How to Scan And Evaluate A New Market
Expanding to a new market can be extremely rewarding for your business, but before you take the leap, SACCNY wants you to consider a few things to find the right fit.
Many Swedish companies have decided to expand and develop their companies in the U.S., and for lots of good reasons. The U.S. is and remains the largest, most prosperous consumer market in the world. Bigger profit and sales aside, it is a great way to drive for more innovation.
That said, new opportunities often come with extensive risks. Which is why, before jumping into this big decision, it is important to take a step back and gauge if the new market is truly a good fit. To that end, each professional must ask: What opportunities does this new market bring? Is there (enough) demand for the product or service I am selling? What does the competition look like? What customer segment should I target and how do I reach them?
Given the number of issues involved, evaluating a market can be overwhelming. To make your life easier, SACCNY has gathered six ways to kickstart the process.
1: KNOW YOUR PRODUCT
It is difficult to figure out your best market, competitors, and potential factors for success if you are not familiar with your own product or service. This is why you must be crystal clear about your 4P’s of marketing (price, place, promotion and product). That way, you will have a basic idea if your business will fit into the new space.
2: UNDERSTAND THE CULTURE
Cultural difference can make or break your company in more ways than one. On the operational level, the understanding between co-workers can affect productivity. On the marketing front, it determines the relatability of a product to its audience. Therefore, you must learn about the locals in the new market. Figure out if your product or service really caters to their needs or interests. Learn about the country’s religious and cultural traditions, and whether they could affect the running of your business. Essentially, the more you know about the general and working culture of the new market, the better you can deduce if your business is a good match.
3: CONDUCT MARKET ANALYSIS
Inevitably, the feasibility of a new market boils down to numbers. If nothing about the new market makes financial sense, then it is clearly a no-go. Which is why, number crunching is key here, as you cover all your bases—examining the trends and condition of the new market, tracking cost patterns and making forecasts—to ensure the expansion is financially sound.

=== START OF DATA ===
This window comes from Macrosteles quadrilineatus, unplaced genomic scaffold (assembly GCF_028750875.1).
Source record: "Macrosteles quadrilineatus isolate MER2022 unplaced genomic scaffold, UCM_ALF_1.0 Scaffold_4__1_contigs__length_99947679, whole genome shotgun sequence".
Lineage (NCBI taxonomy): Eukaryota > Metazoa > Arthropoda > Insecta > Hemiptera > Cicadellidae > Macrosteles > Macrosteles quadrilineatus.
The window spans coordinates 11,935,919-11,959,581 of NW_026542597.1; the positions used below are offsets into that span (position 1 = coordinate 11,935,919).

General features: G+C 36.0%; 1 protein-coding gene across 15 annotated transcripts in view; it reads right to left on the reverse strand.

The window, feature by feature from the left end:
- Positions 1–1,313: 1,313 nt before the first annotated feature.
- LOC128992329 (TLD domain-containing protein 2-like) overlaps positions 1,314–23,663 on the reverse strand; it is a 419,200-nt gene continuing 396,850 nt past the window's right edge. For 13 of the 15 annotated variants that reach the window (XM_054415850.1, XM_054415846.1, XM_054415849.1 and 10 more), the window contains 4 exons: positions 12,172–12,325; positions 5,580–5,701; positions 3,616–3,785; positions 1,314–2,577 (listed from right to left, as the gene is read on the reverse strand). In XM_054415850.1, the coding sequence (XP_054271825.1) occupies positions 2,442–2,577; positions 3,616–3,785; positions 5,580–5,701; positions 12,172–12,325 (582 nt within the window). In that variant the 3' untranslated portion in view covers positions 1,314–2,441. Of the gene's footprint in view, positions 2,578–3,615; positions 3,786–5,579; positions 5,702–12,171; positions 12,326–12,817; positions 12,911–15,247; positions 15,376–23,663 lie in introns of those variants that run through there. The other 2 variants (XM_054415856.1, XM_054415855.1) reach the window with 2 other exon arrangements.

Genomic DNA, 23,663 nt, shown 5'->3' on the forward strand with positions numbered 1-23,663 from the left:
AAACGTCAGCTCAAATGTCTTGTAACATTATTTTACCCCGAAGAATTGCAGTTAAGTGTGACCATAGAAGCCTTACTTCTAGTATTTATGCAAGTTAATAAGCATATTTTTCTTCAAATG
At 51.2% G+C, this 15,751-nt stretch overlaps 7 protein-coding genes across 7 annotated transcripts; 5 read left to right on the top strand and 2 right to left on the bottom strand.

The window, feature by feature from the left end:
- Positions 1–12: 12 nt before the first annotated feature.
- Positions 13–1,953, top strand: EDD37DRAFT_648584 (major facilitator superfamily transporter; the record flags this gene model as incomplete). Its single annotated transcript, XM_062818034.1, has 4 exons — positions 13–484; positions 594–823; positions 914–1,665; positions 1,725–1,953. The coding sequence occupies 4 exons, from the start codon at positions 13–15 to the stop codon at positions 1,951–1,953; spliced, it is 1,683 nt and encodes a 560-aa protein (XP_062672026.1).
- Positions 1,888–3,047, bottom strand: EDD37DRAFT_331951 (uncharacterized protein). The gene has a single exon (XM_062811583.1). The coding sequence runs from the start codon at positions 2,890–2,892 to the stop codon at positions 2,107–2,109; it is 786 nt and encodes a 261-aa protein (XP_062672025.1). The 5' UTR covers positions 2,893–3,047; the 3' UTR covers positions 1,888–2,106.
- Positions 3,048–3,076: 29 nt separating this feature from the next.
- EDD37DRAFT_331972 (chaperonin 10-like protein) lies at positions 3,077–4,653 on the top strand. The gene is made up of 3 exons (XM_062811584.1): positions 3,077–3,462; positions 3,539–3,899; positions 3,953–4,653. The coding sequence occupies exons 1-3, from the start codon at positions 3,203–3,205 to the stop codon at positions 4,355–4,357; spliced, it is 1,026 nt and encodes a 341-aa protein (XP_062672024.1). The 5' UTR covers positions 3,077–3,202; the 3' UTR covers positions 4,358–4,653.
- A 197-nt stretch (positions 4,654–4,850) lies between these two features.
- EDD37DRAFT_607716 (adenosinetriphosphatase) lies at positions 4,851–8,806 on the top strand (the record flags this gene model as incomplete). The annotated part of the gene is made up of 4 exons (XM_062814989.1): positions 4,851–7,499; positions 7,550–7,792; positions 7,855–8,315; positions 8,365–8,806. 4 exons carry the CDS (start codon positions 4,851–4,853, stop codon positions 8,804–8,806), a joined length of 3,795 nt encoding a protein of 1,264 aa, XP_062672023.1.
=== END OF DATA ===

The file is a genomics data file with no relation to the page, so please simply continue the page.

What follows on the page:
4: STUDY THE LAW
One of the biggest challenges about expanding into a new market is dealing with a different set of rules. One country’s yellow light may be a red in another. So before you venture abroad, make sure you have a good grasp of all the regulations, legal procedures and documents you need upfront, not to mention the number of funds involved. Not only will this save you from the stress and expenses of potential lawsuits, it can also help you determine the viability of an expansion. Read more about this on page 18.
5: ASSESS THE LOCAL AUTHORITY
Surely, you do not want to bring your prized company to a war zone. But even when it is not something as extreme, having a stable local government is key to your success. As you evaluate a new market, take a closer look into government-related factors, be they protection policies for businesses, assistance programs, or currency exchange rates.
6: GET HELP
Nothing makes life easier than having someone who truly understands the idiosyncrasies of your new market. Although the internet offers plenty of information, extracting the right one requires lots of time and expertise. This is why in almost all the points mentioned, it is better to seek help from local experts. Better yet, find someone who is familiar with both your original and new markets. So say you are a Swedish company looking to expand in the U.S., SACCNY would naturally be a good choice. Given our deep knowledge of both Swedish companies and the American market, we know what the U.S. market wants in terms of products and services, and can even help with matching your company with another for business partnership.
Do you need help with any of these steps?
Reach out to us at SACCNY!